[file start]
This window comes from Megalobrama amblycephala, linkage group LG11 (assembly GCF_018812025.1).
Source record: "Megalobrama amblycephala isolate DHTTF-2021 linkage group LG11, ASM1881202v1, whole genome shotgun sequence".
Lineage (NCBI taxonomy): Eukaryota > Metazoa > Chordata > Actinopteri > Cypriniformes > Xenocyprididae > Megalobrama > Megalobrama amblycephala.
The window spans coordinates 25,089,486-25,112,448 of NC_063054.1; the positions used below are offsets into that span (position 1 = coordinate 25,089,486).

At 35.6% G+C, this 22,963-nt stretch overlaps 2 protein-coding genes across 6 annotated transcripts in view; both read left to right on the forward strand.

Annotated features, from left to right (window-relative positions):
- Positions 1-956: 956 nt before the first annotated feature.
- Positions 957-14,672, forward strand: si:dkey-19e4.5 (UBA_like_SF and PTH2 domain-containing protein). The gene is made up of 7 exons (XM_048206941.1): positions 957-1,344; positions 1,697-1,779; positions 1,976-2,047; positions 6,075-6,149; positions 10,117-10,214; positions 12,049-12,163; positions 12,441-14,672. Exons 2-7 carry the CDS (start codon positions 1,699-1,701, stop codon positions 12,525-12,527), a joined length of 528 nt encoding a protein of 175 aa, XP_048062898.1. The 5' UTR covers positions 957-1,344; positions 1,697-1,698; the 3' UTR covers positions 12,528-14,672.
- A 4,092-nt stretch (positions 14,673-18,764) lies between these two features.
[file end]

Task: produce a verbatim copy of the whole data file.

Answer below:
This window comes from Megalobrama amblycephala, linkage group LG11 (assembly GCF_018812025.1).
Source record: "Megalobrama amblycephala isolate DHTTF-2021 linkage group LG11, ASM1881202v1, whole genome shotgun sequence".
Lineage (NCBI taxonomy): Eukaryota > Metazoa > Chordata > Actinopteri > Cypriniformes > Xenocyprididae > Megalobrama > Megalobrama amblycephala.
The window spans coordinates 25,089,486-25,112,448 of NC_063054.1; the positions used below are offsets into that span (position 1 = coordinate 25,089,486).

At 35.6% G+C, this 22,963-nt stretch overlaps 2 protein-coding genes across 6 annotated transcripts in view; both read left to right on the forward strand.

Annotated features, from left to right (window-relative positions):
- Positions 1-956: 956 nt before the first annotated feature.
- Positions 957-14,672, forward strand: si:dkey-19e4.5 (UBA_like_SF and PTH2 domain-containing protein). The gene is made up of 7 exons (XM_048206941.1): positions 957-1,344; positions 1,697-1,779; positions 1,976-2,047; positions 6,075-6,149; positions 10,117-10,214; positions 12,049-12,163; positions 12,441-14,672. Exons 2-7 carry the CDS (start codon positions 1,699-1,701, stop codon positions 12,525-12,527), a joined length of 528 nt encoding a protein of 175 aa, XP_048062898.1. The 5' UTR covers positions 957-1,344; positions 1,697-1,698; the 3' UTR covers positions 12,528-14,672.
- A 4,092-nt stretch (positions 14,673-18,764) lies between these two features.